We will assume for our purposes that Germany would construct ships akin to the Bismarck and Tirpitz, and then deploy them to the Far East (in a shorter Great War, Germany might well have retained the naval base at Tsingtao).

The long-legged German battleships, designed for raiding, would take to Pacific service well. We also assume that they represent the early stages of German fast battleship design, meaning that the more powerful ships will remain in the Atlantic.

The Japanese battleship ‘Yamato’ in 1941. Photo via Wikimedia

The stage

As the clouds of war gather, Bismarck, Tirpitz and a collection of smaller vessels (two heavy cruisers, six destroyers) abandon Tsingtao for the German naval base at Truk.

With Kido Butai (the Japanese carrier force) engaged elsewhere, the Imperial Japanese Navy assigns HIJMS Yamato and HIJMS Musashi (with a similarly constituted support group) the task of catching and destroying the German ships.

The German squadron has a three-knot speed advantage, which it uses to try to pull away from the Japanese and avoid the engagement. However, the Japanese have a clear geographic advantage — the existence of relatively close bases means that they can station squadrons of older, smaller ships along potential channels of exit.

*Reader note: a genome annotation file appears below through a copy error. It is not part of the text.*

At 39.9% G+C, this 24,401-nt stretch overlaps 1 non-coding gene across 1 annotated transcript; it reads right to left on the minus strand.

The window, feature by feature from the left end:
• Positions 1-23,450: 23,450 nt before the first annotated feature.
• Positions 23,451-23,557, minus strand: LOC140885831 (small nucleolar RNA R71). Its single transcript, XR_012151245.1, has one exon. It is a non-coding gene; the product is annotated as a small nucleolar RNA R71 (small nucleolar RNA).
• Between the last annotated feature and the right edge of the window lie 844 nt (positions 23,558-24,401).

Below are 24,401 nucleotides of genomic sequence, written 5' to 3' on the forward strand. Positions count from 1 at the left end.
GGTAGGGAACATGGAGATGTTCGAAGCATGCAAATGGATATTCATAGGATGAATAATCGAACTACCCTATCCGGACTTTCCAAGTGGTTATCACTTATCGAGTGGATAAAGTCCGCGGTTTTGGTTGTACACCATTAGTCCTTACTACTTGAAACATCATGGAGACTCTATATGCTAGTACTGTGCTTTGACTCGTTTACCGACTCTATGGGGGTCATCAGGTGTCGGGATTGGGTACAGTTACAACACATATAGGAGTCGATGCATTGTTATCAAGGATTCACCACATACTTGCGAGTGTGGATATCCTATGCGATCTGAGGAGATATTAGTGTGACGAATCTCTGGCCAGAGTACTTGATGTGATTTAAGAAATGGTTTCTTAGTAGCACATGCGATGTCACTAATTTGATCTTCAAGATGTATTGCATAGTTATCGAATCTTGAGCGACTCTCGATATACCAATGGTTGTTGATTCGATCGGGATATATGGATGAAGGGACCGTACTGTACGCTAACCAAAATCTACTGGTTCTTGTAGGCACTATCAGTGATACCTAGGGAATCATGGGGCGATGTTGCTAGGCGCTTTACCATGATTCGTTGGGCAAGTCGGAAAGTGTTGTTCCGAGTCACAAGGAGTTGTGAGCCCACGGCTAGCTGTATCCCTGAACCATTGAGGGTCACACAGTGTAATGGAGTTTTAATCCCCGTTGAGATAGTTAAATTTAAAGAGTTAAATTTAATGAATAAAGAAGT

America’s Super Battleships That Never Were

Rather than fight with a collection of older battleships led by HIJMS Nagato, Adm. Gunther Lutjens decides to try his luck with the cream of the Imperial Japanese Navy. Lutjens wants to engage before dark, when he knows that the Japanese will have a significant tactical advantage, despite German radar.

The Germans open fire first, when it becomes apparent that they cannot escape the fight. Lutjens decides to attack before Japanese cruisers and destroyers can close into torpedo range. German intelligence is well-apprised of the capabilities of the Type 93 torpedo, designed to destroy and disable capital ships at a distance.

Bismarck opens fire on Yamato and Tirpitz on Musashi, with Bismarck scoring an early hit on the Japanese flagship.